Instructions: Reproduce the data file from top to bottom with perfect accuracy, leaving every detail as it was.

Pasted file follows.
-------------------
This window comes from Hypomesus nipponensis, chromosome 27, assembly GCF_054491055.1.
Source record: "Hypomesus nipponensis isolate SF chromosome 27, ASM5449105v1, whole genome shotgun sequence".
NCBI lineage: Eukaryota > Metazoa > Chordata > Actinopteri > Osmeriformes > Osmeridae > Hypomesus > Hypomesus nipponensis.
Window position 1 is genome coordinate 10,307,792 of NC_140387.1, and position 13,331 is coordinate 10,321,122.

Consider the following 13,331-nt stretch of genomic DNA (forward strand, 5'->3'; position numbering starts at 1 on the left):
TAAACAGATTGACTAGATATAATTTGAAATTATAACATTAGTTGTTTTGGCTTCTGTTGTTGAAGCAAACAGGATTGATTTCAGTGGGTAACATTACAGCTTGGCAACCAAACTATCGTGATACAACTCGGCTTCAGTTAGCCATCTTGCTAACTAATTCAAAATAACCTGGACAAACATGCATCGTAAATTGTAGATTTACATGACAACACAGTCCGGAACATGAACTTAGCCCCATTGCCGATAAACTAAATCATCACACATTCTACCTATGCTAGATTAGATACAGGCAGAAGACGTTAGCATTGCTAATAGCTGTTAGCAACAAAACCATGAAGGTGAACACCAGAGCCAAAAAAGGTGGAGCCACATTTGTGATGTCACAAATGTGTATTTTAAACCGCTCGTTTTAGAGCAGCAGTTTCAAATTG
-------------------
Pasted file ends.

This window comes from Hypomesus nipponensis, chromosome 27, assembly GCF_054491055.1.
Source record: "Hypomesus nipponensis isolate SF chromosome 27, ASM5449105v1, whole genome shotgun sequence".
NCBI lineage: Eukaryota > Metazoa > Chordata > Actinopteri > Osmeriformes > Osmeridae > Hypomesus > Hypomesus nipponensis.
Window position 1 is genome coordinate 10,307,792 of NC_140387.1, and position 13,331 is coordinate 10,321,122.

Consider the following 13,331-nt stretch of genomic DNA (forward strand, 5'->3'; position numbering starts at 1 on the left):
TAAACAGATTGACTAGATATAATTTGAAATTATAACATTAGTTGTTTTGGCTTCTGTTGTTGAAGCAAACAGGATTGATTTCAGTGGGTAACATTACAGCTTGGCAACCAAACTATCGTGATACAACTCGGCTTCAGTTAGCCATCTTGCTAACTAATTCAAAATAACCTGGACAAACATGCATCGTAAATTGTAGATTTACATGACAACACAGTCCGGAACATGAACTTAGCCCCATTGCCGATAAACTAAATCATCACACATTCTACCTATGCTAGATTAGATACAGGCAGAAGACGTTAGCATTGCTAATAGCTGTTAGCAACAAAACCATGAAGGTGAACACCAGAGCCAAAAAAGGTGGAGCCACATTTGTGATGTCACAAATGTGTATTTTAAACCGCTCGTTTTAGAGCAGCAGTTTCAAATTG